Photo by Cortney Armitage
While it’s unlikely that any official study exists, I’d wager that it’s scientifically impossible to have anything but fun at a Chicano Batman show. The mix of soul, funk, Latin, and Tropicália styles that the L.A. band brings to life is practically the perfect recipe for a hip-shaking good time, and at the tail end of what has definitively been their biggest year yet as they’ve toured behind their latest full-length, Freedom Is Free, the group rolled through New York’s Irving Plaza and cooked up something hot.
For this round of dates, Chicano are sharing the bill with Texas instrumental outfit Khruangbin, and the pairing proved a particularly inspired one as the latter group’s psychedelic grooves had the crowd loosened up and ready to dance before the night segued into the high-spirited burst of energy that is Chicano Batman. Dressed, per usual, in matching maroon tuxedos, the band leaped onstage to roaring applause and launched into the spacey funk of “Angel Child,” shifting from Curtis Mayfield-funk to Os Mutantes-psychedelia and back again before the crowd knew what hit ‘em.
The band bounced around their catalog throughout the evening, from the punchier cuts off Freedom Is Free like “Jealousy” and “Friendship (Is a Small Boat In a Storm),” to the more winding, psychedelic tracks that characterized their earlier records. The set-closing run of “It’s a Balloon” and “Itotiani,” both off their self-titled 2010 debut, proved one of the shows highpoints, with the band landing expertly in the groove before embarking on Pink Floyd-esque synth passages or fiery guitar solos courtesy of frontman Bardo Martínez and guitarist Carlos Arévalo. The group also busted out another first-album track, “A Hundred Dead and Loving Souls,” which they had apparently not played in years and quickly worked out backstage after a last-minute decision to add it to the set.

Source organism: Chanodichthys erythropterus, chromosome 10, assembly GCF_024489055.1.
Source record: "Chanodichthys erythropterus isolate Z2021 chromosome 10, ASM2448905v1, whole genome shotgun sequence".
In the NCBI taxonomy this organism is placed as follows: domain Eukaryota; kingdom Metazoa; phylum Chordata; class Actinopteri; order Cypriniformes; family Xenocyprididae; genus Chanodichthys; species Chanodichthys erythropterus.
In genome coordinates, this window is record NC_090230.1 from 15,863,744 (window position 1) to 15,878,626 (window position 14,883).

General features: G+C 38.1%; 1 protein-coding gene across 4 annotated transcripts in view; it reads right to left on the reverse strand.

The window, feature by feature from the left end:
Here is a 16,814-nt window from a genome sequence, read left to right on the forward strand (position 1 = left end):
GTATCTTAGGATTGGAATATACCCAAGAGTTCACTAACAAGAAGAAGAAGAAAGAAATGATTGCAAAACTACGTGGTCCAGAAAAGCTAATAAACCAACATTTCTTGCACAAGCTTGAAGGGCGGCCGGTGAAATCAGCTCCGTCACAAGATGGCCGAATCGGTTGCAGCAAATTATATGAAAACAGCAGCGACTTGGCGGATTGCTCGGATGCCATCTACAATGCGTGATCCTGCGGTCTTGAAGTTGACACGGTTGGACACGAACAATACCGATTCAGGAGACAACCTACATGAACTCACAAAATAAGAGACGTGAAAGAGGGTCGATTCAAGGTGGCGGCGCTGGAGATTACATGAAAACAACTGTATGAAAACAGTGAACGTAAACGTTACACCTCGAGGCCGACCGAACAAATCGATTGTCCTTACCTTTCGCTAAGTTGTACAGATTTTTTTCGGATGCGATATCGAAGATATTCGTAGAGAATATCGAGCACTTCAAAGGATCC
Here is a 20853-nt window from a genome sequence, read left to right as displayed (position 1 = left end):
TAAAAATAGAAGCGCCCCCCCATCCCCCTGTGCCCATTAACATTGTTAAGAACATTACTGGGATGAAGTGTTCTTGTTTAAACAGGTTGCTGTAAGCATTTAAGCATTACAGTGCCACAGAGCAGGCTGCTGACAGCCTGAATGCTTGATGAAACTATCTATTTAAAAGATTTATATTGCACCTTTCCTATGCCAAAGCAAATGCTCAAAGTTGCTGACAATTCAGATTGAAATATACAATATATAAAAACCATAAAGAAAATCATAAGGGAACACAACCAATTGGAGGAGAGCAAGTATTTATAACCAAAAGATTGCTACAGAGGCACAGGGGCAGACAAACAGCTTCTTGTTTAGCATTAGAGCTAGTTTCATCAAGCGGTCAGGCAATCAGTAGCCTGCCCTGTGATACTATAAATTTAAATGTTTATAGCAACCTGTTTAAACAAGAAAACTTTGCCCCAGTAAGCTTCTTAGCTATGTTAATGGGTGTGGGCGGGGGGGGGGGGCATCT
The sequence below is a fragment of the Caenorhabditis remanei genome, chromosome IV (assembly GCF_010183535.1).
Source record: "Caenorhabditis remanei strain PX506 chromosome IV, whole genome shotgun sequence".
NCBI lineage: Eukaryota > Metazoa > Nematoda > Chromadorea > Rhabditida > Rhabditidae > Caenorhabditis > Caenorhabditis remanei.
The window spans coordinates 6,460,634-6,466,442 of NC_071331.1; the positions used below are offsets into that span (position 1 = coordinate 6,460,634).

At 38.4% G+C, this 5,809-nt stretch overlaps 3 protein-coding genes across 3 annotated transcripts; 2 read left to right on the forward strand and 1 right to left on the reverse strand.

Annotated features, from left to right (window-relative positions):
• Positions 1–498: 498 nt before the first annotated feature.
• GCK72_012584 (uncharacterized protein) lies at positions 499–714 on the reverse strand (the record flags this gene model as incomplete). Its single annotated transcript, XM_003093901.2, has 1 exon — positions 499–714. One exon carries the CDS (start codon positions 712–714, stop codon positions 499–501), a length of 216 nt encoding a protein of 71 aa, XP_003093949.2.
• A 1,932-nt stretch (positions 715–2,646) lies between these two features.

As their star has grown and as the musical culture has shifted, Chicano Batman find themselves in the position of being a distinctly Latin-American band in a field with shamefully few, and it’s a heritage they wear proudly. Each little way they’re able to blend that musical culture with their numerous other influences feels like a triumph for this day and age. Seeing people from all different backgrounds singing along to Spanish lyrics on songs like “Flecha al Sol” or “La Manzanita” with even more passion than they had the English ones was a moment to be treasured, as was the chant of “Uno más!” in place of the usual “One more song!” before the encore.
When all was said and done, the show actually felt like a relatively subdued night for these guys, but a relatively subdued night for Chicano Batman still includes some coordinated dancing, experimental jams, and Bardo Martínez jumping off the drum riser multiple times and making impassioned calls for “peace and love” to an enthralled audience. As the people walking out into the rainy New York night would attest, this is a band worth seeing any time they’re in town, giving their all to each and every song with the sort of positive joy that’s become essential in 2017.